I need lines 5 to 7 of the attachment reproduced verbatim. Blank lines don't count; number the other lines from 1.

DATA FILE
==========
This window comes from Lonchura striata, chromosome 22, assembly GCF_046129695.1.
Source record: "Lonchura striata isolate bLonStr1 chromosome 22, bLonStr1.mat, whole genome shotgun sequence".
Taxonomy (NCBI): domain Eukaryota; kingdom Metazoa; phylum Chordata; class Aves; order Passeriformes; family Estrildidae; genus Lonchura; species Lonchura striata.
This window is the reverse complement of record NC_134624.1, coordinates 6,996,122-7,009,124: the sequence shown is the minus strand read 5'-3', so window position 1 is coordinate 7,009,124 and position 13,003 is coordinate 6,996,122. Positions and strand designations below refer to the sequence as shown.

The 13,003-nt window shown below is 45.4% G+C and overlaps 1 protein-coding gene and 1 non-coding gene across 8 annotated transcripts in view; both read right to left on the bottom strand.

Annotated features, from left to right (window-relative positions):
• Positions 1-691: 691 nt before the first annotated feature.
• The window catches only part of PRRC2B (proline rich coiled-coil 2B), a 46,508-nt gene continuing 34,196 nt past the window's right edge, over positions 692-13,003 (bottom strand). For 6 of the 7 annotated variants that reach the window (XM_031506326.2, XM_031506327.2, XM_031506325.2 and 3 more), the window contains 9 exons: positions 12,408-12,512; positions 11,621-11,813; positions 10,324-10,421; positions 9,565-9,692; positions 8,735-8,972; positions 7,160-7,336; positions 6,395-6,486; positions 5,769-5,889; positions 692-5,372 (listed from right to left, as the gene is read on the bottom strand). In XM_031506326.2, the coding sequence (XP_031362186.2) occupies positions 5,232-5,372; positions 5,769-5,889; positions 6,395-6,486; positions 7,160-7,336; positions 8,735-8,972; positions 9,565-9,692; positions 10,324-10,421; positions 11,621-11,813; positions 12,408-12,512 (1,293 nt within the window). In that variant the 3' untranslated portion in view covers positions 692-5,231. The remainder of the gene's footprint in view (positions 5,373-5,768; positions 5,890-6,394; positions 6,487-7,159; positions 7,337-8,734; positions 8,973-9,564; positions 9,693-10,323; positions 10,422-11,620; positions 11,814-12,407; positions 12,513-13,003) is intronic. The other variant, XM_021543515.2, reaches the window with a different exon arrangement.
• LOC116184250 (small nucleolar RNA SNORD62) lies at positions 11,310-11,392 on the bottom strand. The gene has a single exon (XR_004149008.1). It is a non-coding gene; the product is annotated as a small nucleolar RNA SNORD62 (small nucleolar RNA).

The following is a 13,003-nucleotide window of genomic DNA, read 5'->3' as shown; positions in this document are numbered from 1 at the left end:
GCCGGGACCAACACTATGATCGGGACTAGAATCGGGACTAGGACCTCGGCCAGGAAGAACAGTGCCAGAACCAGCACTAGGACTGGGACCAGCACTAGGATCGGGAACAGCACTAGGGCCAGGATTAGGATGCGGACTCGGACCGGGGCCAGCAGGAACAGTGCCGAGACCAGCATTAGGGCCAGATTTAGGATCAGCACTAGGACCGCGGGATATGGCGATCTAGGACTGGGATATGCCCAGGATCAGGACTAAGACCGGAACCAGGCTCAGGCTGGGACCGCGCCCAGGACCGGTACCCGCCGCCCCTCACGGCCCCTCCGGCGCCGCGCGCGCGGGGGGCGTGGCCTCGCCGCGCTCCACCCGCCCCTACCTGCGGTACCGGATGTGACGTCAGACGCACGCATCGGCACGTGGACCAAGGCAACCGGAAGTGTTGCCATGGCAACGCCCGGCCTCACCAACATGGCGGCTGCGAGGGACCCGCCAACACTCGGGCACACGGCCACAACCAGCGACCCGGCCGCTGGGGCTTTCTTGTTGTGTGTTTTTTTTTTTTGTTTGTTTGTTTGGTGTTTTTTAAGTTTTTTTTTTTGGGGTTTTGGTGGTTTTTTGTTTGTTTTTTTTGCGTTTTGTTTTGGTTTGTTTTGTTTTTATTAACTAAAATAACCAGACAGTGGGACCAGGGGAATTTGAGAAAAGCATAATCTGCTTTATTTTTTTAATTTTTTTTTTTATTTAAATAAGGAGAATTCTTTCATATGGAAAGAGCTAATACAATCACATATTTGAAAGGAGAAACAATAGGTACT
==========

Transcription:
The 13,003-nt window shown below is 45.4% G+C and overlaps 1 protein-coding gene and 1 non-coding gene across 8 annotated transcripts in view; both read right to left on the bottom strand.

Annotated features, from left to right (window-relative positions):
• Positions 1-691: 691 nt before the first annotated feature.